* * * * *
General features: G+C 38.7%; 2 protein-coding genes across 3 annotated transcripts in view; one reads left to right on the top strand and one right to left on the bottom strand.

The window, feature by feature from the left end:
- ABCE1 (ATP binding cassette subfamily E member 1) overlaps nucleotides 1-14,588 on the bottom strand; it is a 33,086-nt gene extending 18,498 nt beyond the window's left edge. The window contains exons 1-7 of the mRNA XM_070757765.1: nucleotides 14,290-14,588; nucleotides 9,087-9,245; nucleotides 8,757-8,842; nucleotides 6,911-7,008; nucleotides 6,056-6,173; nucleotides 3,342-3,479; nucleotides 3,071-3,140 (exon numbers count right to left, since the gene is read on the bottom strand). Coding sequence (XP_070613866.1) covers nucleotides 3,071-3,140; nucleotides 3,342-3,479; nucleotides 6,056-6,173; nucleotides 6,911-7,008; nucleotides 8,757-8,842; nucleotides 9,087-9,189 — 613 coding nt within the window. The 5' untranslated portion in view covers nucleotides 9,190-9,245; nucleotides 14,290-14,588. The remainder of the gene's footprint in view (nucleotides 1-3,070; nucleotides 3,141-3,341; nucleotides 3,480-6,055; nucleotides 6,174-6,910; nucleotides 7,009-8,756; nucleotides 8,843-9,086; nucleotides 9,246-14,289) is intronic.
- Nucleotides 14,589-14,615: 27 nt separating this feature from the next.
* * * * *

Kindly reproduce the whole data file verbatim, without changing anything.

General features: G+C 38.7%; 2 protein-coding genes across 3 annotated transcripts in view; one reads left to right on the top strand and one right to left on the bottom strand.

The window, feature by feature from the left end:
- ABCE1 (ATP binding cassette subfamily E member 1) overlaps nucleotides 1-14,588 on the bottom strand; it is a 33,086-nt gene extending 18,498 nt beyond the window's left edge. The window contains exons 1-7 of the mRNA XM_070757765.1: nucleotides 14,290-14,588; nucleotides 9,087-9,245; nucleotides 8,757-8,842; nucleotides 6,911-7,008; nucleotides 6,056-6,173; nucleotides 3,342-3,479; nucleotides 3,071-3,140 (exon numbers count right to left, since the gene is read on the bottom strand). Coding sequence (XP_070613866.1) covers nucleotides 3,071-3,140; nucleotides 3,342-3,479; nucleotides 6,056-6,173; nucleotides 6,911-7,008; nucleotides 8,757-8,842; nucleotides 9,087-9,189 — 613 coding nt within the window. The 5' untranslated portion in view covers nucleotides 9,190-9,245; nucleotides 14,290-14,588. The remainder of the gene's footprint in view (nucleotides 1-3,070; nucleotides 3,141-3,341; nucleotides 3,480-6,055; nucleotides 6,174-6,910; nucleotides 7,009-8,756; nucleotides 8,843-9,086; nucleotides 9,246-14,289) is intronic.
- Nucleotides 14,589-14,615: 27 nt separating this feature from the next.